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Last Week in Earth Observation: September 4, 2023
Backward vertical integration, running code in space, edge computing for Earth observation and hurricane traffic jam
Happy September, everyone! Welcome to a new edition of ‘Last Week in Earth Observation’, containing a summary of major developments in EO from last week and some exclusive analysis and insights from TerraWatch.
In this edition: Backward vertical integration, running code in space, edge computing for Earth observation and hurricane traffic jam
Four Curated Things
Major developments in EO from the past week
1. Contractual Stuff: Funding, Contracts and Deals 💰
Ball Aerospace, Northrop Grumman, Orbital Micro Systems and Spire were awarded study contracts worth roughly $5M each by NASA to design microwave sounders for the Near-Earth Orbit Network program;
Spire conducted a reverse stock split to boost its share price, in order to increase the price of an individual share and get above the $1 threshold set by the New York Stock Exchange to avoid delisting;
Indian EO startup SatSure raised $15M in a Series A round, following strategic investments top private sector Indian banks announced earlier this year, to launch four high-resolution optical & multispectral satellites.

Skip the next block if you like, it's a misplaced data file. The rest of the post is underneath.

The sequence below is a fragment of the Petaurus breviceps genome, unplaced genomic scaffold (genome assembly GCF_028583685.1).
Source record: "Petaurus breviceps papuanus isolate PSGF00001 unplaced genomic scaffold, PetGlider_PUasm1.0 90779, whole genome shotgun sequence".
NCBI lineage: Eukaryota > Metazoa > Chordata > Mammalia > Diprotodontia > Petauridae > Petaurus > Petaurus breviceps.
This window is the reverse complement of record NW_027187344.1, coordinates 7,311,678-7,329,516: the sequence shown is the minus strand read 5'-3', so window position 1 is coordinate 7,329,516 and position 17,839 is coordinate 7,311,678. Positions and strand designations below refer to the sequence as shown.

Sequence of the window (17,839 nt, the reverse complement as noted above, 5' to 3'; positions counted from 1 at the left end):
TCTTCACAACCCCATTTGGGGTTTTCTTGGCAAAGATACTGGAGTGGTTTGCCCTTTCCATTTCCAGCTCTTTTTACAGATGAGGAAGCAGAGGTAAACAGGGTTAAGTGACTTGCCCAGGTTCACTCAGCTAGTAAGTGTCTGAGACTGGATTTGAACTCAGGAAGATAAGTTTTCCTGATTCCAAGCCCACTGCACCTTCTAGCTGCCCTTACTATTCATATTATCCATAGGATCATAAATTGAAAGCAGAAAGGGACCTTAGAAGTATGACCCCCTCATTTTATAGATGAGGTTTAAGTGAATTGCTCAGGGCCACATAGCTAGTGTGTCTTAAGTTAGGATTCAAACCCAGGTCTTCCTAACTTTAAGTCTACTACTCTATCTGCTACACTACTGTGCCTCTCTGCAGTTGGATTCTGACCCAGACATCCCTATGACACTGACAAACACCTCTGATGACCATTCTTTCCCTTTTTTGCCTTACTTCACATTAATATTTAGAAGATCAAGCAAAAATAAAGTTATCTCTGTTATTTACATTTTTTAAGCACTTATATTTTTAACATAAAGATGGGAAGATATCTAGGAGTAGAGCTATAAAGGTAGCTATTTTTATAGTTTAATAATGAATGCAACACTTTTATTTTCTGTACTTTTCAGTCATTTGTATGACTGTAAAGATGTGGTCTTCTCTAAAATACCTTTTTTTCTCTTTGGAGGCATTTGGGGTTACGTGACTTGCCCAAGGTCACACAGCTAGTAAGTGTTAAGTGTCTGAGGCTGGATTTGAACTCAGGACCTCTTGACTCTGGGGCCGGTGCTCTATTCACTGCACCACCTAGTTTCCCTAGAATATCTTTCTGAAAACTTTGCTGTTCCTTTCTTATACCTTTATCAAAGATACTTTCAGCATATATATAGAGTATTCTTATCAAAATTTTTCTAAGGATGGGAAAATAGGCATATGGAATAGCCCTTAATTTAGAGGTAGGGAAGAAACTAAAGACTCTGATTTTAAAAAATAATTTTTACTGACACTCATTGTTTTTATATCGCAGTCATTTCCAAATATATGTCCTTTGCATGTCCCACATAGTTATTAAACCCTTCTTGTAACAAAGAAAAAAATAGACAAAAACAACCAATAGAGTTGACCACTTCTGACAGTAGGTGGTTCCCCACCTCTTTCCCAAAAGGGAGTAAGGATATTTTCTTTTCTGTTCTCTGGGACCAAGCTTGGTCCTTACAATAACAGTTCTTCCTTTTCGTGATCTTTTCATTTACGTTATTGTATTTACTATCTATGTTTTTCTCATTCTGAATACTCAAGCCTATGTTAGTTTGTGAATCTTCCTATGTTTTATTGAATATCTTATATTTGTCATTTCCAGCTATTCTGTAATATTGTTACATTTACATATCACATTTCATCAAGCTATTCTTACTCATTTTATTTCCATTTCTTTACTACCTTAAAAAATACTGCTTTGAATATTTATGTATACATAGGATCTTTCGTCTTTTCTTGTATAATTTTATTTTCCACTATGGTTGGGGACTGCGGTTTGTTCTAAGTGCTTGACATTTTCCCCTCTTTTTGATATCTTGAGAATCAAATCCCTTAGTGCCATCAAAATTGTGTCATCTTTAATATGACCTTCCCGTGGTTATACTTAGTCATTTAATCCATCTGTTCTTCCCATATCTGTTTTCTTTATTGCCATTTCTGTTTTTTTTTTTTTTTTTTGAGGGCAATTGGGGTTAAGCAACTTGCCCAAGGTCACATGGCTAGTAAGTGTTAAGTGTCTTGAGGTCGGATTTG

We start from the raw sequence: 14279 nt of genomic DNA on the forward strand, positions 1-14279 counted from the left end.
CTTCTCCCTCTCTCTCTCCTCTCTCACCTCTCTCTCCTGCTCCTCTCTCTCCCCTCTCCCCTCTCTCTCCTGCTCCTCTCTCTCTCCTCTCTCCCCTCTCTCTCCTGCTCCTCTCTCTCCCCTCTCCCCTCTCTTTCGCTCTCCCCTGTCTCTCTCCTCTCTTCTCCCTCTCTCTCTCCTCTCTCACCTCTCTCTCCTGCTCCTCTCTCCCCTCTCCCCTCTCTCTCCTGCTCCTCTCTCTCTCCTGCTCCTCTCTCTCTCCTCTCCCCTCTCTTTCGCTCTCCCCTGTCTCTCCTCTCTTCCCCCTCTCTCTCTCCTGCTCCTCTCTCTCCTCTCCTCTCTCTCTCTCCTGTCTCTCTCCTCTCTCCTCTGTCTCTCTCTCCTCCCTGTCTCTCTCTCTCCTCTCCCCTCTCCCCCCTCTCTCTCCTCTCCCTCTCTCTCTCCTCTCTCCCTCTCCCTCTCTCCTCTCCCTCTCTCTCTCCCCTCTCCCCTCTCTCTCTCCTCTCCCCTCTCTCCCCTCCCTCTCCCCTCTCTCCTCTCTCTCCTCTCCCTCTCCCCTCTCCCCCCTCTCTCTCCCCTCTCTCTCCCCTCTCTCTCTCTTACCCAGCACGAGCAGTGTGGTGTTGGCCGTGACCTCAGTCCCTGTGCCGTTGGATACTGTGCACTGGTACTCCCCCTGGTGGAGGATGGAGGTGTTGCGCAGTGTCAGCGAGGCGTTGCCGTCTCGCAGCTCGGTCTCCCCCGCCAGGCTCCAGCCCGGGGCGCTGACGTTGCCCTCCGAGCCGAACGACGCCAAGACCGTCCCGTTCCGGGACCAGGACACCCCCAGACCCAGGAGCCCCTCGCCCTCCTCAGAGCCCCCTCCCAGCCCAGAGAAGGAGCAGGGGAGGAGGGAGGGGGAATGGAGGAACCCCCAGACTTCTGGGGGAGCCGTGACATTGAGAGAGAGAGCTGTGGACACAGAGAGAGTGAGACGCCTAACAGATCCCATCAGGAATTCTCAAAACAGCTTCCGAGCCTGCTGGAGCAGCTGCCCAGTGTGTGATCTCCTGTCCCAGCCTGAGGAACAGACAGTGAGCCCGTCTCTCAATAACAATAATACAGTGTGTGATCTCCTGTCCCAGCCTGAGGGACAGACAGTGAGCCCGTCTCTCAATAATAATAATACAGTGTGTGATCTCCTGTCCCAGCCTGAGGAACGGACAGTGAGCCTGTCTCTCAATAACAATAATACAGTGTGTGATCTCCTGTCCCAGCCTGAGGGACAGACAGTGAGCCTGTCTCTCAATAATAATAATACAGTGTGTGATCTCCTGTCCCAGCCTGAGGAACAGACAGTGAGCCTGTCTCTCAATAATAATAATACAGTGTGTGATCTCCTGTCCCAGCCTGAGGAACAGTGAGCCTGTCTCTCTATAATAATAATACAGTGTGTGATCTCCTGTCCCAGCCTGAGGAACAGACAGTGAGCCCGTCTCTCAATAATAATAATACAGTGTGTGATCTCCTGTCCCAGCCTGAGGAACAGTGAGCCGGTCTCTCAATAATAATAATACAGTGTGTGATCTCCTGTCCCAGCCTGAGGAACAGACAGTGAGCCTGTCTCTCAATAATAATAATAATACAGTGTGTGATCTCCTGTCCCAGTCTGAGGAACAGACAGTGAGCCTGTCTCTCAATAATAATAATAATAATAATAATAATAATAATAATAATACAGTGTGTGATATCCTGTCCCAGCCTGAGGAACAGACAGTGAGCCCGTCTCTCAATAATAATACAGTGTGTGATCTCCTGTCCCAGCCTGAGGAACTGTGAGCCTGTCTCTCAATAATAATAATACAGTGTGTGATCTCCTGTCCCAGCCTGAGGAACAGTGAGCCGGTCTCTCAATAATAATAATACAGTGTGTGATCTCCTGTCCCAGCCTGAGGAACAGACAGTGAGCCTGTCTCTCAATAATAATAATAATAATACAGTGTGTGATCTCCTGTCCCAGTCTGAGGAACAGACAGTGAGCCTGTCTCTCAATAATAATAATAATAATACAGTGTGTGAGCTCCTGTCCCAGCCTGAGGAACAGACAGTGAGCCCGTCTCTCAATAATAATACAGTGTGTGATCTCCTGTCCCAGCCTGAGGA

My take: SatSure is one of the few Earth observation companies that follows a backward vertical integration strategy, transitioning from an EO analytics firm to an EO satellite firm.
As is the case with the handful of companies in this category, they are launching satellites based on a commercially-focused, problem-driven approach with validated user needs, as opposed to traditional EO companies that typically have a technology-focused approach, with assumed user needs.
2. Strategic Stuff: Partnerships and Announcements 📈
EO synthetic data Synthetaic has entered into a five-year strategic partnership agreement with Microsoft, which will provide access to cloud compute resources via Azure;
Australian EO edge computing startup Spiral Blue unveiled a ‘Code in Space’ initiative to allow developers and researchers to run their custom code on its space edge computer, onboard a Satellogic satellite (more on this, below);
Weather risk startup Reask announced a partnership with geospatial insurance-focused platform Geosite to offer risk forecasting solutions;
Weather intelligence company Tomorrow.io released data from their recently launched weather radar satellites, which will now be integrated into their forecasting models;
Indian EO startup, GalexEye Space, which plans to launch a multi-sensor satellite constellation, unveiled a drone-based SAR instrument capable of high-resolution imaging;
Following the $225M acquisition of Breezometer last year, Google launched a set of environmental APIs for Solar, Air Quality, and Pollen, which use data from satellites combined with other data sources.
3. Interesting Stuff: More News 🗞️
China launched three more EO satellites, part of the Yaogan constellation of military reconnaissance satellites;
Australia’s rapid bushfire detection capabilities using satellites have hit a roadblock, due to a lack of funding.
4. Click-Worthy Stuff: Check These Out 🔗
This episode of the Minds Behind Maps podcast, where I was the guest to discuss the Earth observation market and building TerraWatch Space.